Cheating is one of the worst things a player or team can do in the sporting world.
Some teams and players decide to do it because of pressure. Others decide to do it because of money. Nonetheless cheating should not be in sport.
Last year the Australian cricket team was touring South Africa when in the third Test it appeared as though batsman Cameron Bancroft attempted to change the condition of the ball. He used tape found inside his kit and rubbed it against the pitch so that granules would stick to it to allow the ball to be roughed up.
The team was heavily criticised for the all-time-low saga because something of such magnitude had never before been seen in the cricketing world. It went against the moral rules of the game Australia’s understanding of itself in the sporting world, where we believe ourselves to have a reputation for fairness.
This was a stain on the sport and on Cricket Australia, and fans and media pressed hard for action to be taken. Many called for the axing of the leadership group, comprising captain Steve Smith, vice-captain David Warner and coach Darren Lehmann.
Many questioned the integrity and moral principles of the team and of Cricket Australia as a whole. The media continued to press for punishment, which led to the 12-month suspensions given to Smith and Warner and the nine-months suspension for Bancroft.
Once the suspensions were handed down, much of the Australian public were astounded by the punishment as much as they were the severity of the incident. Eventually Lehman stood down and Cricket Australia CEO James Sutherland annoucend his retirement from the organisation.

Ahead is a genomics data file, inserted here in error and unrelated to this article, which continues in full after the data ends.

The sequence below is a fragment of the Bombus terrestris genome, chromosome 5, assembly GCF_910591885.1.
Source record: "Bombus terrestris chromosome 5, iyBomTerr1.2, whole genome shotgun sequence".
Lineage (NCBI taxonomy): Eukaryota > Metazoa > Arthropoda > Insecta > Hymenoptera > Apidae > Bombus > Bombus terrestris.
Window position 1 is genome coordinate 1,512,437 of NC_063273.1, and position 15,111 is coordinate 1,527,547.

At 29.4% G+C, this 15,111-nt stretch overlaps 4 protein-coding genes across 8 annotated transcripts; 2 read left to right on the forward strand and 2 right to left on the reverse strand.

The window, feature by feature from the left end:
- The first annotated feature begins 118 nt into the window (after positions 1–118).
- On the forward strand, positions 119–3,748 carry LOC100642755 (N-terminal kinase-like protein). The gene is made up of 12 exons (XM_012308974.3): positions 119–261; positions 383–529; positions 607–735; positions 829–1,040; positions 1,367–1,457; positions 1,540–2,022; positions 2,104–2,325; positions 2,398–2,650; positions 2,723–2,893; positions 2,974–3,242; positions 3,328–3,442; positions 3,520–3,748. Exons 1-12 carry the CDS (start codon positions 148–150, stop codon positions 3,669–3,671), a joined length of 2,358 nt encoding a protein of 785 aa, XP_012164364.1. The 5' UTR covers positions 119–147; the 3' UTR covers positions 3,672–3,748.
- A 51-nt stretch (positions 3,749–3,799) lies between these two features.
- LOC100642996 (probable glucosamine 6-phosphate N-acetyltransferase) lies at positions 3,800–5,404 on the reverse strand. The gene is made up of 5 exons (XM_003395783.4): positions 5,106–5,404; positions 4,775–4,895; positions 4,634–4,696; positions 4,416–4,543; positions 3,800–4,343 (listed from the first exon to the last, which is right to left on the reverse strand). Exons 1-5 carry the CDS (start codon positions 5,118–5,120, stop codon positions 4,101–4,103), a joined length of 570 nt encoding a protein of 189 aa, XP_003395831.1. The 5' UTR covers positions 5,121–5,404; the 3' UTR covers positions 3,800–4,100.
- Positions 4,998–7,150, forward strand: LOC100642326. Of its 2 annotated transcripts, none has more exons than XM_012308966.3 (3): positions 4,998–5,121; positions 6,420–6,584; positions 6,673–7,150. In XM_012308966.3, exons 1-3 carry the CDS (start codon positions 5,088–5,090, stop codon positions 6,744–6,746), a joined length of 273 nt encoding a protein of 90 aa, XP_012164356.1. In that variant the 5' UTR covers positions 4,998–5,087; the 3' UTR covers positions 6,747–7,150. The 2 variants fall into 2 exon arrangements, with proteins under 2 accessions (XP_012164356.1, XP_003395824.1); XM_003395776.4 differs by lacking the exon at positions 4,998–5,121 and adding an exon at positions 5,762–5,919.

What influence did the media have on the opinions of the public?
The media is the most powerful entity in world spor, and they have the power to influence public opinion. Once the events of the ball-tampering scandal had taken place, the media were the first to report on it. They were quick to slam the Australian team, especially Steve Smith, and portrayed the players as monsters.
Some media elements sensationalised their stories to make it seem as though one mistake was the be-all and end-all. Daily articles fuelled the outrage the Australian public had for their beloved Australian cricket team.
Words like ‘shameful’ and ‘cheat’ dominated headlines as the scandal became a worldwide sensation. As Steve Smith was leaving the airport in Cape Town he was harassed by a journalist looking to extract a few words from him, and when Smith told him to move away he continued his pursuit. This was not uncommon behaviour players had to deal with during the scandal.
Smith later confronted the media when he arrived in Australia in a very emotional interview in which he answered some very hard questions. By the end of the ordeal he was in tears. The toll on the players would have taken months to recover from.
However, this could have all been different had the media taken a positive approach to the scandal. Yes, it was a mistake, but we all make mistakes. At least our players owned up to it, which is the most important part.
If the media had acknowledged that tampering with the ball was a mistake and not the be-all and end-all of cricket and life, the outcome of this incident for everyone involved could have been dramatically different.